Calls condemning the continuing xenophobic attacks are growing with CEPPWAWU, saying that foreign nationals were Africans just like South Africans. Picture: Itumeleng English/African News Agency (ANA)

Durban - Calls condemning the continuing xenophobic attacks and the looting of shops owned by foreign nationals are growing with the Chemical, Energy, Paper, Printing, Wood and Allied Workers Union (CEPPWAWU) saying that foreign nationals were workers and Africans just like South Africans.

The union’s general secretary Welile Nolingo called on its members in Gauteng and other parts of the country to “rise and be visible” and to bring the necessary protection to foreign nationals because they were also Africans in the same manner as South Africans.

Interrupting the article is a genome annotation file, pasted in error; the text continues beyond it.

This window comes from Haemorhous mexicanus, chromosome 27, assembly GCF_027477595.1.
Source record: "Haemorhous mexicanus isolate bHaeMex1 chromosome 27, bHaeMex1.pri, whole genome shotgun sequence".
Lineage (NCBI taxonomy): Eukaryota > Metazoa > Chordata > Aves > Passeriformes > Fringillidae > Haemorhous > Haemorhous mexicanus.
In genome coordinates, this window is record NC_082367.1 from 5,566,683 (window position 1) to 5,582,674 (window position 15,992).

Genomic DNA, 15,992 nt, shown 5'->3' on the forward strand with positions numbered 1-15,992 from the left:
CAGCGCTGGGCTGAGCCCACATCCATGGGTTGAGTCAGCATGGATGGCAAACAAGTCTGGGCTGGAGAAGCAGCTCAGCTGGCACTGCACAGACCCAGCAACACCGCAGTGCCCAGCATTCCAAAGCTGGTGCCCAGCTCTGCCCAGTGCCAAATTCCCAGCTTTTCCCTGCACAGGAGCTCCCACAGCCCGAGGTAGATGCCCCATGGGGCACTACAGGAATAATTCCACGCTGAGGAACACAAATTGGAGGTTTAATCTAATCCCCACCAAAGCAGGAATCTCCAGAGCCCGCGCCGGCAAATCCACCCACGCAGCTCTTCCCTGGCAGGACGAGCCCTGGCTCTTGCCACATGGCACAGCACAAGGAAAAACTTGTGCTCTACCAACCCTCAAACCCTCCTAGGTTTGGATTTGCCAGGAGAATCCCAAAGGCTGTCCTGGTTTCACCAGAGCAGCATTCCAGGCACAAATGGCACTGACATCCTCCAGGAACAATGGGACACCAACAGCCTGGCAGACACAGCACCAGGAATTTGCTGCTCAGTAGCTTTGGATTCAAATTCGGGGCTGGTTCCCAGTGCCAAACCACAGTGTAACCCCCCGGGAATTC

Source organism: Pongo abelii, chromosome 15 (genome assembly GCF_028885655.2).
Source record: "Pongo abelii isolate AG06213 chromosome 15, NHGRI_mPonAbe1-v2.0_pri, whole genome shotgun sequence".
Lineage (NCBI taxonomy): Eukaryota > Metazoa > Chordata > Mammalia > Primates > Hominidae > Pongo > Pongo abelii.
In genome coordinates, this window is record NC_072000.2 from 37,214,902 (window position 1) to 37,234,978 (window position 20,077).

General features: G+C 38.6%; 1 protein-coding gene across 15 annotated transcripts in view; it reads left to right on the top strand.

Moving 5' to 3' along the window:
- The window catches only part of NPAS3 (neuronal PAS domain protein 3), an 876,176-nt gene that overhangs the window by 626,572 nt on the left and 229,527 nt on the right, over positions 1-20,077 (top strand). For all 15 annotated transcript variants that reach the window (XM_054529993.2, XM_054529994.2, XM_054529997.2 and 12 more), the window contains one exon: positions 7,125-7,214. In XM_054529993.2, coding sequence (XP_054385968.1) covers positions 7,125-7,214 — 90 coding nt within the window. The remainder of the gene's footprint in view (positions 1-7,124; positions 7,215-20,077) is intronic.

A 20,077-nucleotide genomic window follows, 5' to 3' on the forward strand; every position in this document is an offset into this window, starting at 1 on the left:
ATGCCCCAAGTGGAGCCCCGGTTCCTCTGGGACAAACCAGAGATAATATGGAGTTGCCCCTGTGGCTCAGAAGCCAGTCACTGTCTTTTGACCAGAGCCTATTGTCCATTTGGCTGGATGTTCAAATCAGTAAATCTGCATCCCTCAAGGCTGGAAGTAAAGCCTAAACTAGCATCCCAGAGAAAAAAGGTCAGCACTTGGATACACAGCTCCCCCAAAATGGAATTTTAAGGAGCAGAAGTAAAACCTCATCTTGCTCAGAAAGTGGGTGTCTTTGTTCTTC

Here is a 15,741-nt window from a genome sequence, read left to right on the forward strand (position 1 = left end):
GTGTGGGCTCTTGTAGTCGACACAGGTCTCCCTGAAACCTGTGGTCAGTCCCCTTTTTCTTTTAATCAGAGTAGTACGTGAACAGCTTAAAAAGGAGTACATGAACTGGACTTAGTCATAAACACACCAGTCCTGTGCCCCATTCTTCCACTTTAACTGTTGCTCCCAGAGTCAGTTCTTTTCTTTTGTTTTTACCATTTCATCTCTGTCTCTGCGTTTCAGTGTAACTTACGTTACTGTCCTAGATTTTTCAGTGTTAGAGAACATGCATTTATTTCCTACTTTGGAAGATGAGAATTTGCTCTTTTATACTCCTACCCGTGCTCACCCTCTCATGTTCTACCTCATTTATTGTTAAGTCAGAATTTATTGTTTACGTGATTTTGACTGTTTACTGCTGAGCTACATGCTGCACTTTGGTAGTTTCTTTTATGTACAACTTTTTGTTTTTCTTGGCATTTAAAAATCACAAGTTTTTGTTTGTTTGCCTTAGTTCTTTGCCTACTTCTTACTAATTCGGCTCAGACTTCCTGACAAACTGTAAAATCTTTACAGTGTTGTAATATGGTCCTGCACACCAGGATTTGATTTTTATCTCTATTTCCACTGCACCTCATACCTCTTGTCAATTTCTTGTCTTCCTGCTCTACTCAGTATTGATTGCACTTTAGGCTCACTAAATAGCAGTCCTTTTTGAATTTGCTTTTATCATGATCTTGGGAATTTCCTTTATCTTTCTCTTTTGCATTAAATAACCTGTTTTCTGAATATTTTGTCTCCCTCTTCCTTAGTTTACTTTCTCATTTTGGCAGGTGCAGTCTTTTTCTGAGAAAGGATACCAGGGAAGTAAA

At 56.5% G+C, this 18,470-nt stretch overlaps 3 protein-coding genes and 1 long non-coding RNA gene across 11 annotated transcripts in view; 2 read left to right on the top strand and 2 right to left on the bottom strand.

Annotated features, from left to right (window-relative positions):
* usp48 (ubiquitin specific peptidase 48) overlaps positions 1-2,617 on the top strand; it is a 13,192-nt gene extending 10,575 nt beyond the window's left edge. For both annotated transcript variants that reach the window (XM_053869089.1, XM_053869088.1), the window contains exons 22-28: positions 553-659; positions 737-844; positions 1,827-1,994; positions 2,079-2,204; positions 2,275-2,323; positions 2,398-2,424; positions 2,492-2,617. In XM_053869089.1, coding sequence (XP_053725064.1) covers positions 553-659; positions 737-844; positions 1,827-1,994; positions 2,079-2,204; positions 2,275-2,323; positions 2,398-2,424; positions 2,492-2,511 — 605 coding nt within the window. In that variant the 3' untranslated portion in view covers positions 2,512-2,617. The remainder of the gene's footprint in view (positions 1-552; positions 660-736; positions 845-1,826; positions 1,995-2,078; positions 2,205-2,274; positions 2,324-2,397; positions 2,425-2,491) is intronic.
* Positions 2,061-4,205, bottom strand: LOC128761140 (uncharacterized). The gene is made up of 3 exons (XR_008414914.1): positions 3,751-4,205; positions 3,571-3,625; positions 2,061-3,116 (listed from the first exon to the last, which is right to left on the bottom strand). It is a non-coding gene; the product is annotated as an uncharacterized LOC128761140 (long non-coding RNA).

“As the union, we call all foreign nationals, wherever they are where CEPPWAWU organises to come and join the union and to enjoy protection, the bargaining rights and comfort of our members, the union and the federation Cosatu.

“We call all loving South Africans to stop and proactively prevent these evil actions. When they see any criminal acts, such acts should be reported to the police and other relevant authorities,” Nolingo said.

The union also advocated for undocumented foreign nationals to be given a chance to be documented.

Meanwhile the South African Muslim Network (SAMNET) has also condemned “the criminal behaviour” masked as xenophobic and anti immigrant attacks.

“We recognize the consequences of past and current forms of racism, racial discrimination, xenophobia and linked intolerance as serious challenges to peace and security, human dignity and essential freedoms of many people in South Africa.

 “We realise the need to implement a robust technical framework that recognises inequalities within various communities and the widespread discrimination against non-nationals due to perceived competition for employment, housing, medical services and education,” said Dr. Faisal Suliman, the chairperson of SAMNET. 

Political Bureau